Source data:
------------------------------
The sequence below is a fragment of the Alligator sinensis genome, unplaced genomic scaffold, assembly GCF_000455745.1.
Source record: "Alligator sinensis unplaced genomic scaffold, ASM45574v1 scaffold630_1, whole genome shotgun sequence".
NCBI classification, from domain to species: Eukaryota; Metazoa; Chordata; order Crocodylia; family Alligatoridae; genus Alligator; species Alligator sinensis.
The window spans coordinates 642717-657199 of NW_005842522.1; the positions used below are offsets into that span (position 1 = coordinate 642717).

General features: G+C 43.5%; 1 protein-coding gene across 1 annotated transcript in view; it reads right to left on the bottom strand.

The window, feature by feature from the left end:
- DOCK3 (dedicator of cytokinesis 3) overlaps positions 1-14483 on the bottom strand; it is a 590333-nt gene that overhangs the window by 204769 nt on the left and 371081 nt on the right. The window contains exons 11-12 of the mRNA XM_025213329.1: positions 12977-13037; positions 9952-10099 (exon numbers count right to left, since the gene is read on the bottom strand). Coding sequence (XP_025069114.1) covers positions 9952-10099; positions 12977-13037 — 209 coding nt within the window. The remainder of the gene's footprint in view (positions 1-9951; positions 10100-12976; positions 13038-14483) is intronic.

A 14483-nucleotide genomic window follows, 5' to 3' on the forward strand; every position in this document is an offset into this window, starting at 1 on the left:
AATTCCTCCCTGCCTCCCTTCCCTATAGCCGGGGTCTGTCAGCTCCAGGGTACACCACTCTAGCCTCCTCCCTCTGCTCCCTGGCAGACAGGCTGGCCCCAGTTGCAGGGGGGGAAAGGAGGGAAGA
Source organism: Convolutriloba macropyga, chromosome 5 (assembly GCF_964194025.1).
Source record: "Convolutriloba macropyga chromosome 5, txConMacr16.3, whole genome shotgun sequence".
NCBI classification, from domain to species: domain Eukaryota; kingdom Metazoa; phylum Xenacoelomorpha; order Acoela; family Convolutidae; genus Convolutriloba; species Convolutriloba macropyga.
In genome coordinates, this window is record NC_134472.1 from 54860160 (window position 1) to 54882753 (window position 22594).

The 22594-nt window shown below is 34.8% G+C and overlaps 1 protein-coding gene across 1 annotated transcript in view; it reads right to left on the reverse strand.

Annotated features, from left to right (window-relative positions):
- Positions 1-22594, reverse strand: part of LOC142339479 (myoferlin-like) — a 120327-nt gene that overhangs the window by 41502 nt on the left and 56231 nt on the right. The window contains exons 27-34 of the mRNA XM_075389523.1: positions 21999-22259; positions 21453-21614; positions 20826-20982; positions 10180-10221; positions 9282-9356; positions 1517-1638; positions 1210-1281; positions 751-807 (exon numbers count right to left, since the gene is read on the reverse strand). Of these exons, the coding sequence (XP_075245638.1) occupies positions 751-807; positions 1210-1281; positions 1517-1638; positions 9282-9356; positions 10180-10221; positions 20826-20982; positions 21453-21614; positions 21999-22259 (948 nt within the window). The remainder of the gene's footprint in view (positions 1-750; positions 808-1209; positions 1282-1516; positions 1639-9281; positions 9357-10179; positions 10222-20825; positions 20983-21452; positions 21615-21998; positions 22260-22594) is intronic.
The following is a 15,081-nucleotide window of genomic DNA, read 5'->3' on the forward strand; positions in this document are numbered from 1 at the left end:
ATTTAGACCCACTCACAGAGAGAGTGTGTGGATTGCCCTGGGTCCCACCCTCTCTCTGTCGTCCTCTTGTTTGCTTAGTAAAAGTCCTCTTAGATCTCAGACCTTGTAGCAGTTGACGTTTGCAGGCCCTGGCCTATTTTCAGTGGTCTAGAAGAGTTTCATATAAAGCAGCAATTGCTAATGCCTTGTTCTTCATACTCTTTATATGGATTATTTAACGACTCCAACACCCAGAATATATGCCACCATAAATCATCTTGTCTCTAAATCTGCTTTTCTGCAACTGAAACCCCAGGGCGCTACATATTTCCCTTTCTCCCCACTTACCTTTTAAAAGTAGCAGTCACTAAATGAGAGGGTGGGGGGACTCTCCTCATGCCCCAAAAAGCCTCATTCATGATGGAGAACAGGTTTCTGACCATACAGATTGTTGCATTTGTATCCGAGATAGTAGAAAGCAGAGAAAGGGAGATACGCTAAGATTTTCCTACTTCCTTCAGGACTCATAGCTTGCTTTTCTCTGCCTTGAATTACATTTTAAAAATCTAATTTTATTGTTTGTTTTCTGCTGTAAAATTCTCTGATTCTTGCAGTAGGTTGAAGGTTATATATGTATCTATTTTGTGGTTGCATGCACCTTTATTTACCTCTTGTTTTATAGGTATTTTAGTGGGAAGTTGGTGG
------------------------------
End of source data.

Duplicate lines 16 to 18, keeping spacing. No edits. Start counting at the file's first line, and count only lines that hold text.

- Positions 1-22594, reverse strand: part of LOC142339479 (myoferlin-like) — a 120327-nt gene that overhangs the window by 41502 nt on the left and 56231 nt on the right. The window contains exons 27-34 of the mRNA XM_075389523.1: positions 21999-22259; positions 21453-21614; positions 20826-20982; positions 10180-10221; positions 9282-9356; positions 1517-1638; positions 1210-1281; positions 751-807 (exon numbers count right to left, since the gene is read on the reverse strand). Of these exons, the coding sequence (XP_075245638.1) occupies positions 751-807; positions 1210-1281; positions 1517-1638; positions 9282-9356; positions 10180-10221; positions 20826-20982; positions 21453-21614; positions 21999-22259 (948 nt within the window). The remainder of the gene's footprint in view (positions 1-750; positions 808-1209; positions 1282-1516; positions 1639-9281; positions 9357-10179; positions 10222-20825; positions 20983-21452; positions 21615-21998; positions 22260-22594) is intronic.
The following is a 15,081-nucleotide window of genomic DNA, read 5'->3' on the forward strand; positions in this document are numbered from 1 at the left end:
ATTTAGACCCACTCACAGAGAGAGTGTGTGGATTGCCCTGGGTCCCACCCTCTCTCTGTCGTCCTCTTGTTTGCTTAGTAAAAGTCCTCTTAGATCTCAGACCTTGTAGCAGTTGACGTTTGCAGGCCCTGGCCTATTTTCAGTGGTCTAGAAGAGTTTCATATAAAGCAGCAATTGCTAATGCCTTGTTCTTCATACTCTTTATATGGATTATTTAACGACTCCAACACCCAGAATATATGCCACCATAAATCATCTTGTCTCTAAATCTGCTTTTCTGCAACTGAAACCCCAGGGCGCTACATATTTCCCTTTCTCCCCACTTACCTTTTAAAAGTAGCAGTCACTAAATGAGAGGGTGGGGGGACTCTCCTCATGCCCCAAAAAGCCTCATTCATGATGGAGAACAGGTTTCTGACCATACAGATTGTTGCATTTGTATCCGAGATAGTAGAAAGCAGAGAAAGGGAGATACGCTAAGATTTTCCTACTTCCTTCAGGACTCATAGCTTGCTTTTCTCTGCCTTGAATTACATTTTAAAAATCTAATTTTATTGTTTGTTTTCTGCTGTAAAATTCTCTGATTCTTGCAGTAGGTTGAAGGTTATATATGTATCTATTTTGTGGTTGCATGCACCTTTATTTACCTCTTGTTTTATAGGTATTTTAGTGGGAAGTTGGTGG